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Alligators were given ketamine and headphones to study dinosaur hearing

Scientists investigate the way dinosaurs used to respond to sound

  • Cameron Holbrook
  • 19 March 2019
Alligators were given ketamine and headphones to study dinosaur hearing

An experiment conducted by two scientists injected 40 American alligators with ketamine and set each one up with a set of headphones in order to gain a better understanding of their dinosaur ancestors' auditory systems.

A paper published in The Journal of Neuroscience by the experiment's lead biologists - Lutz Kettler of the Technische Universität München and Catherine Carr of the University of Maryland - claims the study was designed to gain further insight about the "neural maps" of alligators and how they locate noises in their environment.

Crocodilians - which includes both crocodiles and alligators - have resided on earth for over 200 million years and are the closest living relatives of dinosaurs on the planet. Birds are the second most closely related to these ancient creators and share a surprisingly common ancestry with crocodilians.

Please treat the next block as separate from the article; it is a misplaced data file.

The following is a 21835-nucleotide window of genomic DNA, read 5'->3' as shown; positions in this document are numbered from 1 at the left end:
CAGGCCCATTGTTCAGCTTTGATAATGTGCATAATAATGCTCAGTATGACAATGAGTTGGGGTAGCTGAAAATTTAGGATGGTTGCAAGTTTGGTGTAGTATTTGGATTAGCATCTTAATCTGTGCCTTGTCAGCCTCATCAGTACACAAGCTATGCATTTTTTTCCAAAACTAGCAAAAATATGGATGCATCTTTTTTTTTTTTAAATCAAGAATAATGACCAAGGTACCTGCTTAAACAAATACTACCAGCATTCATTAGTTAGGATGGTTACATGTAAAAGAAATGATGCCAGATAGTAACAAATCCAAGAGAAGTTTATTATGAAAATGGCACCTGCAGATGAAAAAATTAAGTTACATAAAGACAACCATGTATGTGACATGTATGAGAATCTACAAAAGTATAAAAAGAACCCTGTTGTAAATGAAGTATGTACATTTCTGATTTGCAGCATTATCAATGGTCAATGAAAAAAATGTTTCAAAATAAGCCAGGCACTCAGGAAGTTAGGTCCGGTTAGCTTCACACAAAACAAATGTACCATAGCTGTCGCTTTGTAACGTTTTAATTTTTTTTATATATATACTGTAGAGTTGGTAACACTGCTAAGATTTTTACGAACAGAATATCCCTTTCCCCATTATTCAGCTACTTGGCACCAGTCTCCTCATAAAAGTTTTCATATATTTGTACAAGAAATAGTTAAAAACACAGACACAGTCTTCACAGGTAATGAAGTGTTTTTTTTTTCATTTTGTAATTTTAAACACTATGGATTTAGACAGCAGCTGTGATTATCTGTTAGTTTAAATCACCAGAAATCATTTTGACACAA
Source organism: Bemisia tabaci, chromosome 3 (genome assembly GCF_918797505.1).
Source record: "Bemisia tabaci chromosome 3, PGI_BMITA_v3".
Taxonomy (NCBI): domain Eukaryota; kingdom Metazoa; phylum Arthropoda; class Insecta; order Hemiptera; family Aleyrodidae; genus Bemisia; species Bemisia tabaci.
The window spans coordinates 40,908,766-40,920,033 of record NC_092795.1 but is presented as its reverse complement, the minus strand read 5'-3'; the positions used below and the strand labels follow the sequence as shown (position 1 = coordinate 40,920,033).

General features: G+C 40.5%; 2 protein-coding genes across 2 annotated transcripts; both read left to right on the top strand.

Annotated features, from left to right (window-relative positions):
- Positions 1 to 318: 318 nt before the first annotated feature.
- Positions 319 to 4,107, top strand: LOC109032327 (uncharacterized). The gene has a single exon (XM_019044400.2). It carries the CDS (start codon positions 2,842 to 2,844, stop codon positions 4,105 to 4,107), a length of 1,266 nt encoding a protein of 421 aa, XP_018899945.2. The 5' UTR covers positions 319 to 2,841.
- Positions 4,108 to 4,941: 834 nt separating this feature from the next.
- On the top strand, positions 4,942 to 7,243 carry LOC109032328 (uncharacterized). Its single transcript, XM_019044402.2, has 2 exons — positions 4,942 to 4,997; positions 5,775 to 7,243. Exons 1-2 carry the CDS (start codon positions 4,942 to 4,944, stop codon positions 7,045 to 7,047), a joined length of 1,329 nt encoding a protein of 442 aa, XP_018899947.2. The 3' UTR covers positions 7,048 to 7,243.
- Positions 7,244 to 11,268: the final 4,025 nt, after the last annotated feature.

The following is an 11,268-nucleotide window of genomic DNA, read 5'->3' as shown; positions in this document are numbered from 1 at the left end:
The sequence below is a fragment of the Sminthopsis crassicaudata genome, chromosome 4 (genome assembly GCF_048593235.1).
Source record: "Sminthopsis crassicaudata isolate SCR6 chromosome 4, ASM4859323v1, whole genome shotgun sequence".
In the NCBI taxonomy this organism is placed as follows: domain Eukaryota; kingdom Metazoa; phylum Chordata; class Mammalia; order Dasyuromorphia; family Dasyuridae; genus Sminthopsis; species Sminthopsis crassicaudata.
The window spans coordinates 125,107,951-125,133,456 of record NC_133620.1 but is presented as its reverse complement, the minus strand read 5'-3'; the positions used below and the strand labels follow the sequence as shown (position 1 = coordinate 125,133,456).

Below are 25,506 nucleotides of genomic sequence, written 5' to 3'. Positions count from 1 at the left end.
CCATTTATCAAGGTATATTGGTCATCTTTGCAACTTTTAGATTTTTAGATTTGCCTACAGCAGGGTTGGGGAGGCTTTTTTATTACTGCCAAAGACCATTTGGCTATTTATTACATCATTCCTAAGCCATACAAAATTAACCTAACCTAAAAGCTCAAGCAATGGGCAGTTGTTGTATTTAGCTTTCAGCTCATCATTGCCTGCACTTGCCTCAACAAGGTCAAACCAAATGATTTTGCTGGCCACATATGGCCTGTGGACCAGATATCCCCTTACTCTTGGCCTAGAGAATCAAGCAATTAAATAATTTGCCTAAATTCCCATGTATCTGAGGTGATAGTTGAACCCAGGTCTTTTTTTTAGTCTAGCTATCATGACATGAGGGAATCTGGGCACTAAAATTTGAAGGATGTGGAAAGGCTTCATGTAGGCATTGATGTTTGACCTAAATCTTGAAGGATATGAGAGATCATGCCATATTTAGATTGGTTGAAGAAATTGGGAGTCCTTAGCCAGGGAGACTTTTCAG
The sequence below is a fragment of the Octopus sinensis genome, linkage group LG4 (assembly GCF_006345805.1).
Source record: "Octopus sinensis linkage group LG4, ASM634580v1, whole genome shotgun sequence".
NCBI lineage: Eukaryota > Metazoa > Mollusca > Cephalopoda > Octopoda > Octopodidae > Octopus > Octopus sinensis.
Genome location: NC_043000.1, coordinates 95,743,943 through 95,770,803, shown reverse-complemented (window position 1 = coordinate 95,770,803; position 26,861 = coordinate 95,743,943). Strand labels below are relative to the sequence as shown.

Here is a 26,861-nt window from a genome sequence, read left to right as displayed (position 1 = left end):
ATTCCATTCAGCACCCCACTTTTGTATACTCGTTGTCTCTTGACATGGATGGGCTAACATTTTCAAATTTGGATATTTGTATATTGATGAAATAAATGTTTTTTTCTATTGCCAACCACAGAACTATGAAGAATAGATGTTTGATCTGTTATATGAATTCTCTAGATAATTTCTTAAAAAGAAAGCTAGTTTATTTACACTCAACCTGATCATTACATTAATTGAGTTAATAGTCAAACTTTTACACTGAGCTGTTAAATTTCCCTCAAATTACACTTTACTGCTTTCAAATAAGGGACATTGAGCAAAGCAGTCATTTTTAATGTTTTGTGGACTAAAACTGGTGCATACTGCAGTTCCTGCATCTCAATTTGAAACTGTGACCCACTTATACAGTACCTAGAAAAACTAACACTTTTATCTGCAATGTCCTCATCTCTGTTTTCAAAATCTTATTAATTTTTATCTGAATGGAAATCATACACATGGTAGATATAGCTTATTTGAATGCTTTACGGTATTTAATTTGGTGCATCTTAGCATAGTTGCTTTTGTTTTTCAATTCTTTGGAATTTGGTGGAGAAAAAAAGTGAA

The focus of the study was centered on interaural time difference (IDT) - a concept that interprets the gap in arrival time of a sound to each ear. After injecting each alligator with ketamine in order to sedate them, Kettler and Carr set up each creature with Yuin PK2 earbuds and electrodes that were placed on their heads to record their auditory neural responses.

The study revealed that both alligators and birds have similar auditory responses and locate sounds using a similar type of neural mapping. It also showed that the size of an alligator does not alter the way their brains encode sound direction - meaning a large dinosaur like a T-Rex most likely used similar auditory mechanisms as alligators and birds to locate sounds.

In conclusion, the study shows that the "acoustic systems" of dinosaurs "led to a stable and similar organization in today's birds and crocodiles" despite each animal's differences in anatomy.

It also highlights the importance of "comparative animal studies" and how they shed light on evolutionary processes.

Check out the full study by going here.

[via: Motherboard]

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